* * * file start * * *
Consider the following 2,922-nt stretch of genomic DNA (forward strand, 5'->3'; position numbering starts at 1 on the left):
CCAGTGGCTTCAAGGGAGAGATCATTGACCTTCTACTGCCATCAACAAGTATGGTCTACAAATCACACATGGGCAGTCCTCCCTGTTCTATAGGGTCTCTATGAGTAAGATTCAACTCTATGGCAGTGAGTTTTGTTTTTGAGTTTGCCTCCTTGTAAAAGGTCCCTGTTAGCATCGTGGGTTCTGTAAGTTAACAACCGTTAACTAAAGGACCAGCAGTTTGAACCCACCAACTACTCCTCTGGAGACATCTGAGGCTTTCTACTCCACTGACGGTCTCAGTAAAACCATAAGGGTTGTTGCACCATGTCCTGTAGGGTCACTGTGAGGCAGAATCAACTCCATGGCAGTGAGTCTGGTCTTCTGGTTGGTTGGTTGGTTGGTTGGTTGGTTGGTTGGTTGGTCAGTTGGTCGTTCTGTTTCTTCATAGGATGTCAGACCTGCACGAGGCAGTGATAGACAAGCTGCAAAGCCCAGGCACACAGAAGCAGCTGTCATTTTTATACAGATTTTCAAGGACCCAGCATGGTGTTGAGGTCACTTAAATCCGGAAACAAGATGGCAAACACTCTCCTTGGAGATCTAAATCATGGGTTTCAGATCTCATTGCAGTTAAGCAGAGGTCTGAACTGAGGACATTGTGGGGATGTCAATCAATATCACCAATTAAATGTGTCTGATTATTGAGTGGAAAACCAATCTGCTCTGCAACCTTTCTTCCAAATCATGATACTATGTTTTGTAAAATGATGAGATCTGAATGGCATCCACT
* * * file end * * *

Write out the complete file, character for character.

Consider the following 2,922-nt stretch of genomic DNA (forward strand, 5'->3'; position numbering starts at 1 on the left):
CCAGTGGCTTCAAGGGAGAGATCATTGACCTTCTACTGCCATCAACAAGTATGGTCTACAAATCACACATGGGCAGTCCTCCCTGTTCTATAGGGTCTCTATGAGTAAGATTCAACTCTATGGCAGTGAGTTTTGTTTTTGAGTTTGCCTCCTTGTAAAAGGTCCCTGTTAGCATCGTGGGTTCTGTAAGTTAACAACCGTTAACTAAAGGACCAGCAGTTTGAACCCACCAACTACTCCTCTGGAGACATCTGAGGCTTTCTACTCCACTGACGGTCTCAGTAAAACCATAAGGGTTGTTGCACCATGTCCTGTAGGGTCACTGTGAGGCAGAATCAACTCCATGGCAGTGAGTCTGGTCTTCTGGTTGGTTGGTTGGTTGGTTGGTTGGTTGGTTGGTTGGTCAGTTGGTCGTTCTGTTTCTTCATAGGATGTCAGACCTGCACGAGGCAGTGATAGACAAGCTGCAAAGCCCAGGCACACAGAAGCAGCTGTCATTTTTATACAGATTTTCAAGGACCCAGCATGGTGTTGAGGTCACTTAAATCCGGAAACAAGATGGCAAACACTCTCCTTGGAGATCTAAATCATGGGTTTCAGATCTCATTGCAGTTAAGCAGAGGTCTGAACTGAGGACATTGTGGGGATGTCAATCAATATCACCAATTAAATGTGTCTGATTATTGAGTGGAAAACCAATCTGCTCTGCAACCTTTCTTCCAAATCATGATACTATGTTTTGTAAAATGATGAGATCTGAATGGCATCCACT